"Poison Ivy" is a catchy little tune sung by the Coasters - written and produced by Jerry Lieber and Mike Stoller for Atlantic Records. It reached the top Billboard position in 1959.
It is a comedic allegory, whether of STDs or just unrequited love or a dream/fantasy girl, I couldn't really say. Many of the songs produced by this group were very funny but almost formulaic. For example "Yakety Yak", "Charlie Brown", and "Along Came Jones" are all hilarious and upbeat in a similar fashion. I won't burden the nodegel with the complete lyrics of "Poison Ivy", including all the la la las and repeated verses and choruses but the prime lines follow at the bottom of this W/U.
The Coasters are one of those groups that have "lived on" through the use of younger replacements for the artists. The record label, not the artists, often owned the names of early groups. In fact there are now 2 "official" Coasters groups who still perform and they are certainly not 60 - 70 years old as the original artists must be. The Coasters were one of the first groups to cross over from rhythm and blues to rock and roll and along with Lieber and Stoller were inducted into the Rock and Roll Hall of Fame in 1987.
She comes on like a rose but everybody knows
she'll get you in Dutch
you can look, but you'd better not touch.
Late at night while you're sleeping
Poison Ivy comes a creeping around.
She's pretty as a daisy
but look out man she's crazy.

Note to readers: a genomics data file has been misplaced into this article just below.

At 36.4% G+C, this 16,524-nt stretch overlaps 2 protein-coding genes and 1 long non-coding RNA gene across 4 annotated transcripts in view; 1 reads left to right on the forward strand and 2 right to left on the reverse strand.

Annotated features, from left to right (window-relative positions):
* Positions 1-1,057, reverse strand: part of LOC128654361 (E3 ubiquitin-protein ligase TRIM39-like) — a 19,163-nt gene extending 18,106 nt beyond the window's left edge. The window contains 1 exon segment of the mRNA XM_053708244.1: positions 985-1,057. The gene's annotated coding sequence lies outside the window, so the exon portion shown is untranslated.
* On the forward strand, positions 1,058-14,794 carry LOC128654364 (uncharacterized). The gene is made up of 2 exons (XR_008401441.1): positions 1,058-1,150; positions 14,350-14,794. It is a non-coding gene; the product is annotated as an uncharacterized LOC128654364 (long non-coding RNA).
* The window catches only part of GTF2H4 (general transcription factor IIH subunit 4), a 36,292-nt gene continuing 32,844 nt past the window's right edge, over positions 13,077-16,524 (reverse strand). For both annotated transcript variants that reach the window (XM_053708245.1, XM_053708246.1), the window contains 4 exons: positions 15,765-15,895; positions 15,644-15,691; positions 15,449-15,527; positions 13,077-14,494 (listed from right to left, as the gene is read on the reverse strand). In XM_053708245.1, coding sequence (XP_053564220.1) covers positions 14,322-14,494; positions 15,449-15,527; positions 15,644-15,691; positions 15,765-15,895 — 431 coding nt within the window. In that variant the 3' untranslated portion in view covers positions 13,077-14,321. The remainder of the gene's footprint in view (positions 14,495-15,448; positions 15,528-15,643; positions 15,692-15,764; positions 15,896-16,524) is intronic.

She'll really do you in
if you let her get under your skin.
Measles make you bumpy,
mumps will make you lumpy,
chicken pox will make you jump and twitch.
A common cold will fool you
and whooping cough will cool you
but poison ivy, lord will make you itch.
You're going to need an ocean
of calamine lotion.
You'll be scratching like a hound
the minute you start to mess around.
On a completely different note, the berry of the poison ivy plant is an important food for many birds in North America
. Birds do not get the itch from eating or touching the plant or the oil.
Birds don't digest the seed itself, just the fruity part of the berry...so they fly to the next spot and voila...if one has a lot of birds there WILL be poison ivy showing up in unexpected spots in one's yard. It is fairly easy to control if caught and weeded out while young. I use a double plastic bag over my hand to pull the young plant up, turn it all inside out to cover the plant and then double bag that whole mess again. I've not "caught it" yet, using this method on youngish plants.
In the woods and wilds poison ivy should be left alone to flourish. It is a native plant and has a balance and a place in the North American ecology. It doesn't kill trees the way non-native and invasive vines such as kudzu or ivy do. "Leaves of three, let it be" applies not only to not touching it for one's own sake but to not trying to kill it off everywhere for nature's sake as well.